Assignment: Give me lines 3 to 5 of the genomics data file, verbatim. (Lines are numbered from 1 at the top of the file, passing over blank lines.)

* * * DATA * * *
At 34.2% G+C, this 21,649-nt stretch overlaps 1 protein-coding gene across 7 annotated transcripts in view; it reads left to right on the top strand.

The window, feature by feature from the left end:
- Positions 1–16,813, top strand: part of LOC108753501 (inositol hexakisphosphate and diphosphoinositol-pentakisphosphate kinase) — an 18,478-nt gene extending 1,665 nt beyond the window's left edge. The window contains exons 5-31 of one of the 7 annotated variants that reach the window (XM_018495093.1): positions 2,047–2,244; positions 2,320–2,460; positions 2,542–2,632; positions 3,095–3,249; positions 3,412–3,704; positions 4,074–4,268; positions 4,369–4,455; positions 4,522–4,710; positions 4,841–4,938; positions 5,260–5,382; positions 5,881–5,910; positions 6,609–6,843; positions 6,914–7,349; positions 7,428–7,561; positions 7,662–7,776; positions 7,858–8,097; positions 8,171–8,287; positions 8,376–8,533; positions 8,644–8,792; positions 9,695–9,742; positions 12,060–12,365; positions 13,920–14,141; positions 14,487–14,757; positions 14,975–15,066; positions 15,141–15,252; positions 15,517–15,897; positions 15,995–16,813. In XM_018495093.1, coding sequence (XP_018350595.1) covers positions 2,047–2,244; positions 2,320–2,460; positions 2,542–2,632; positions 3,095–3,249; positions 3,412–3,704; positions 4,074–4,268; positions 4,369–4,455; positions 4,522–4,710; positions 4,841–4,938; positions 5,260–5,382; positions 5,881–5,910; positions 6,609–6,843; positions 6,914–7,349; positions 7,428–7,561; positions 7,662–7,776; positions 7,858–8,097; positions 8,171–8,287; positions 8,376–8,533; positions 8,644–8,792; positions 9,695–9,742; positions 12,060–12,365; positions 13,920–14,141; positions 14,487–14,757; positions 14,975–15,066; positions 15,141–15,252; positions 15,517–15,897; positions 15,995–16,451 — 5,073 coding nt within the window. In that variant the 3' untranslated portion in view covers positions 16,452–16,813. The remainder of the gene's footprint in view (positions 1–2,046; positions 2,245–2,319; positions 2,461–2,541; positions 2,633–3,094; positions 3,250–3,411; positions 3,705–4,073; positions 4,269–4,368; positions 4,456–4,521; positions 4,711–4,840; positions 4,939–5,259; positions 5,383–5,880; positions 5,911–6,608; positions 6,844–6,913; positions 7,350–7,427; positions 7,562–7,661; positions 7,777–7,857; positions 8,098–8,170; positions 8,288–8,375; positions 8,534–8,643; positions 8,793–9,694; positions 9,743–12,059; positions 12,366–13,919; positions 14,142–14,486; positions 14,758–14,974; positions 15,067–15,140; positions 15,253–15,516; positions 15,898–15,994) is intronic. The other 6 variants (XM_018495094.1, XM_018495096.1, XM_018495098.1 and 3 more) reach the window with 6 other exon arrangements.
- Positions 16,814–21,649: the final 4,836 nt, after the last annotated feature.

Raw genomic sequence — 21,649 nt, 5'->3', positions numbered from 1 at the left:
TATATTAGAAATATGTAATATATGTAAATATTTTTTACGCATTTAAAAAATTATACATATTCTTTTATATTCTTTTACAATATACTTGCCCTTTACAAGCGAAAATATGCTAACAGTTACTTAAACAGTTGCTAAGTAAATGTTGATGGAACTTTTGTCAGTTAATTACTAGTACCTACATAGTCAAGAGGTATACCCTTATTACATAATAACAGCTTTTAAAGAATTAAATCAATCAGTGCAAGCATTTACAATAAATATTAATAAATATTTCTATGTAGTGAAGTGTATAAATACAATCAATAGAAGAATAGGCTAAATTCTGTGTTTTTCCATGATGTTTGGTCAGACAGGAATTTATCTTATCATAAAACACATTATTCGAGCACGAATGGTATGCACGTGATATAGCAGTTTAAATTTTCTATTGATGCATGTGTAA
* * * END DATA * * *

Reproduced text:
- Positions 1–16,813, top strand: part of LOC108753501 (inositol hexakisphosphate and diphosphoinositol-pentakisphosphate kinase) — an 18,478-nt gene extending 1,665 nt beyond the window's left edge. The window contains exons 5-31 of one of the 7 annotated variants that reach the window (XM_018495093.1): positions 2,047–2,244; positions 2,320–2,460; positions 2,542–2,632; positions 3,095–3,249; positions 3,412–3,704; positions 4,074–4,268; positions 4,369–4,455; positions 4,522–4,710; positions 4,841–4,938; positions 5,260–5,382; positions 5,881–5,910; positions 6,609–6,843; positions 6,914–7,349; positions 7,428–7,561; positions 7,662–7,776; positions 7,858–8,097; positions 8,171–8,287; positions 8,376–8,533; positions 8,644–8,792; positions 9,695–9,742; positions 12,060–12,365; positions 13,920–14,141; positions 14,487–14,757; positions 14,975–15,066; positions 15,141–15,252; positions 15,517–15,897; positions 15,995–16,813. In XM_018495093.1, coding sequence (XP_018350595.1) covers positions 2,047–2,244; positions 2,320–2,460; positions 2,542–2,632; positions 3,095–3,249; positions 3,412–3,704; positions 4,074–4,268; positions 4,369–4,455; positions 4,522–4,710; positions 4,841–4,938; positions 5,260–5,382; positions 5,881–5,910; positions 6,609–6,843; positions 6,914–7,349; positions 7,428–7,561; positions 7,662–7,776; positions 7,858–8,097; positions 8,171–8,287; positions 8,376–8,533; positions 8,644–8,792; positions 9,695–9,742; positions 12,060–12,365; positions 13,920–14,141; positions 14,487–14,757; positions 14,975–15,066; positions 15,141–15,252; positions 15,517–15,897; positions 15,995–16,451 — 5,073 coding nt within the window. In that variant the 3' untranslated portion in view covers positions 16,452–16,813. The remainder of the gene's footprint in view (positions 1–2,046; positions 2,245–2,319; positions 2,461–2,541; positions 2,633–3,094; positions 3,250–3,411; positions 3,705–4,073; positions 4,269–4,368; positions 4,456–4,521; positions 4,711–4,840; positions 4,939–5,259; positions 5,383–5,880; positions 5,911–6,608; positions 6,844–6,913; positions 7,350–7,427; positions 7,562–7,661; positions 7,777–7,857; positions 8,098–8,170; positions 8,288–8,375; positions 8,534–8,643; positions 8,793–9,694; positions 9,743–12,059; positions 12,366–13,919; positions 14,142–14,486; positions 14,758–14,974; positions 15,067–15,140; positions 15,253–15,516; positions 15,898–15,994) is intronic. The other 6 variants (XM_018495094.1, XM_018495096.1, XM_018495098.1 and 3 more) reach the window with 6 other exon arrangements.
- Positions 16,814–21,649: the final 4,836 nt, after the last annotated feature.

Raw genomic sequence — 21,649 nt, 5'->3', positions numbered from 1 at the left: